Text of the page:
Congratulations to Roger Federer for winning his fourteenth Grand Slam title and completing the career Grand Slam with his victory at the French Open over Sweden’s Robin Soderling. In professional tennis, there are tournaments held almost every week of the year, but four of them stand out as the most prestigious. Known as the Grand Slams, the Australian Open, French Open, Wimbledon and U.S. Open are held annually and known as the toughest tournaments to win due to their best of five set format. Federer, with fourteen Grand Slam titles under his belt, now shares the record with former player Pete Sampras.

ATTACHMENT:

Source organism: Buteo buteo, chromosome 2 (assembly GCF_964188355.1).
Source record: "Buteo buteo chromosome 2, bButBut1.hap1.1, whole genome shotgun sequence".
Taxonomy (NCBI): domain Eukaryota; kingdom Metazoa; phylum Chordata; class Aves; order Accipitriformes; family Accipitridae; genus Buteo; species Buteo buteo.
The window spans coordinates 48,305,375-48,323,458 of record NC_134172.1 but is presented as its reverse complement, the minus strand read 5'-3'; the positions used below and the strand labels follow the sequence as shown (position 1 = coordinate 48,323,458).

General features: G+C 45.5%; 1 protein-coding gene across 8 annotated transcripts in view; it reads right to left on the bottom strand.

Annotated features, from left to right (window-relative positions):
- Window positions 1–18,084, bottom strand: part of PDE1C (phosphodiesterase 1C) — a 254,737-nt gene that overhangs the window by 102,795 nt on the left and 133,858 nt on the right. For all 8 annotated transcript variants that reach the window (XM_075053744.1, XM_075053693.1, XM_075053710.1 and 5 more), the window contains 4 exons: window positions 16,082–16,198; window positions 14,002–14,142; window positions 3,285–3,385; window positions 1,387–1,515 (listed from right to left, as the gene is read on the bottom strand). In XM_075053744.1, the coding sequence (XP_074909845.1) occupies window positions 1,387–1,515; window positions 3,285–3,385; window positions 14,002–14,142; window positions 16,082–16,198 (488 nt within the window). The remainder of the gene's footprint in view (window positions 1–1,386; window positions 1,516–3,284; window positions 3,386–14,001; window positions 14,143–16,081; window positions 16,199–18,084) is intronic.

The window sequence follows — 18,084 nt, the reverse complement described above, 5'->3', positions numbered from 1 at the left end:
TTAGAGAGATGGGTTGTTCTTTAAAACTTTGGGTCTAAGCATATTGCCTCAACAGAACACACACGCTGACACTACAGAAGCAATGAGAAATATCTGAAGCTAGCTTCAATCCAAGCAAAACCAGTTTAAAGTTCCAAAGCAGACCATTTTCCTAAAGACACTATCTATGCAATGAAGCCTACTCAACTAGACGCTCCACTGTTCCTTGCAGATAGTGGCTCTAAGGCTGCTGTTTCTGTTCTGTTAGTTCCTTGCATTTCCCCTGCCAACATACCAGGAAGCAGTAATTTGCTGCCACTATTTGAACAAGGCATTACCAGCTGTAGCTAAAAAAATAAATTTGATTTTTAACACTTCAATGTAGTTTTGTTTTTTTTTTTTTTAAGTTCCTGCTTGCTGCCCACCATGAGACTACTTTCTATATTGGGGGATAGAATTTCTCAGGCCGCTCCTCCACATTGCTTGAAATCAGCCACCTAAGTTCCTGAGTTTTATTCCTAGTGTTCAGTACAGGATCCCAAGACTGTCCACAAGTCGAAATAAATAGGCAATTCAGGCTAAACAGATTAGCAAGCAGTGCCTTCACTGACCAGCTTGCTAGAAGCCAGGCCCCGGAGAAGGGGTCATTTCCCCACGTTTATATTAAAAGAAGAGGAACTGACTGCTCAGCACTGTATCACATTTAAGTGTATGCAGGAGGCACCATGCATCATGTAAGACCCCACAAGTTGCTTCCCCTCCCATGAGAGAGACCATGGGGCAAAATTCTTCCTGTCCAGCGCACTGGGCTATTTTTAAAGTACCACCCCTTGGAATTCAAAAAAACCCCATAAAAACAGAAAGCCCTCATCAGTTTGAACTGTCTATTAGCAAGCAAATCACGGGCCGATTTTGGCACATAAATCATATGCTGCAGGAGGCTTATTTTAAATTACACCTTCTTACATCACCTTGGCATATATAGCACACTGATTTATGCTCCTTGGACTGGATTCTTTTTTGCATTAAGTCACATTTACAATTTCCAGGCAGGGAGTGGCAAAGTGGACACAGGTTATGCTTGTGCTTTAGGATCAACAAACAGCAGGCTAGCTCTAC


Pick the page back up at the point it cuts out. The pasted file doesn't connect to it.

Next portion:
The French Open title didn’t come easy for Roger. Since the beginning of the 2004 season, he has dominated professional tennis, setting unprecedented records of excellence. He won Wimbledon five years in a row, the U.S. Open five years in a row, and the Australian Open three times. He appeared in a record ten consecutive Grand Slam finals, and twenty consecutive Grand Slam semifinals, a streak which is still active. However, the one titled that eluded him was the French Open. The only Grand Slam played on a clay court, Federer had lost to Rafael Nadal the last four years at the French Open, the last three years in the finals. To make matters worse, Nadal ended Federer’s streak of five consecutive Wimbledon titles last year in a thrilling final that many regard as the greatest match ever played. Nadal also took over the number one ranking which he still currently holds. At this year’s Australian Open in January, Nadal stopped Federer’s initial bid at fourteen Grand Slam titles by beating him in the final. Federer was so devastated that he was drawn to tears during the trophy presentation.